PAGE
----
The Public Laboratory for Open Technology and Science (PLOTS) is an organization and membership community which develops and applies open-source tools to environmental exploration and investigation. Investigation is key to both official and unofficial studies of the Gowanus Canal: Of the marked pipes on the survey by CH2M Hill, blue dots indicate pipes that have “no correlation, require additional investigation,” meaning that these outfalls have no known origin and may lack permits. Red dots indicate pipes that have “no correlation — newly Identified during Phase 2 Survey (approximate location),” meaning these outfalls were not even known to exist before this survey was conducted. Only green dots “correlate with NYC pipe, no further investigation required.”
Clearly, the official surveys indicate a lack of environmental information here. Using Public Laboratory tools and methods, grassroots investigators have documented not only active pipes missed in the official survey but also flows where no pipes are visible. Georeferenced aerial imagery stitched in January of this year by the Gowanus Arctic Explorers captured evidence of additional unknown flows melting the ice next to a filled-in basin where Vechte’s Brook and its original spring are buried — or perhaps it is merely evidence of illegal industrial dumping of liquids with a lower freezing point than water.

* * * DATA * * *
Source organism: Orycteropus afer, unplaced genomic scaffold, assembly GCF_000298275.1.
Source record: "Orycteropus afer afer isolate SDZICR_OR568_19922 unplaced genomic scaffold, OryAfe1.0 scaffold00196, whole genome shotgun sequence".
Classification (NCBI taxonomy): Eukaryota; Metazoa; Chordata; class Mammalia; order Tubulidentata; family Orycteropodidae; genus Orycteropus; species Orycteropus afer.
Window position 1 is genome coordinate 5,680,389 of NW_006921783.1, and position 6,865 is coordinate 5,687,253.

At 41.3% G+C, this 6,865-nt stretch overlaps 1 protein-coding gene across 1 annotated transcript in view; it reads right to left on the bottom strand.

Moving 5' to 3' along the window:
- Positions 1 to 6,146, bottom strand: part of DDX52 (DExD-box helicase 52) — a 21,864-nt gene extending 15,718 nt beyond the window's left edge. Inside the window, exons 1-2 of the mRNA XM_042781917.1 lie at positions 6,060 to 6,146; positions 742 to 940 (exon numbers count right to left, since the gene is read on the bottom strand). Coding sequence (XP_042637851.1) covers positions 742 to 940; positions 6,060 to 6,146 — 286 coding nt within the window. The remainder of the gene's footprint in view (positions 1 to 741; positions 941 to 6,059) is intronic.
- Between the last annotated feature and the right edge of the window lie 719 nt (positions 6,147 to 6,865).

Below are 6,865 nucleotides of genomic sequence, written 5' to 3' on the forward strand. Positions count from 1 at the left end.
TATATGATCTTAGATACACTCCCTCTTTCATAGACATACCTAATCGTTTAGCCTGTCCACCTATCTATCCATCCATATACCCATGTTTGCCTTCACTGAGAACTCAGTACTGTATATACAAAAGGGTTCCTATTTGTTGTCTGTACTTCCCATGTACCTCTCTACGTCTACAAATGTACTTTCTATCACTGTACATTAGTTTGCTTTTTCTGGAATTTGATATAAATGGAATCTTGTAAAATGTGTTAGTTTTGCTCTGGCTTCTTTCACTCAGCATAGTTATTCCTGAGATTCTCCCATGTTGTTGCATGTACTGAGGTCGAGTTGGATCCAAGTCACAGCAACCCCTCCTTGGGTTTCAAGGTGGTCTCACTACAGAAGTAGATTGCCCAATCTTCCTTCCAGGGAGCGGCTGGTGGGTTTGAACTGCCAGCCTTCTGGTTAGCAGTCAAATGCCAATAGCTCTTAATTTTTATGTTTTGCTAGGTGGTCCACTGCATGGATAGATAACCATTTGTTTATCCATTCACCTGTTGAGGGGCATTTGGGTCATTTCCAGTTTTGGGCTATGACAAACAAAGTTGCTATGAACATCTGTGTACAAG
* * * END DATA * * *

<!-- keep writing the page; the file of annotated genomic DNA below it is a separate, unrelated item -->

The image below was also captured in January, where an unknown inflow into the canal was revealed in the thinning of the ice. The community’s search for incoming fresh groundwater continues and is aided by “thermal” imagery that takes advantage of seasonal weather patterns. This image also shows frozen floatables from Combined Sewage Overflow (CSO) events trapped in the ice.
The cameras continued flying over Brooklyn this summer, when aerial infrared and visible imagery captured this summer revealed a plume from a pipe that escaped the official survey effort.
The infrared analysis is still tentative, as the infrared technique may have just picked up a “plume” of floating sewer waste temporarily formed by tidal currents, rather than differences in fresh versus sewer-contaminated water. But it is precisely these debates that lead to a better understanding of the canal’s fresh water inflows and opportunities.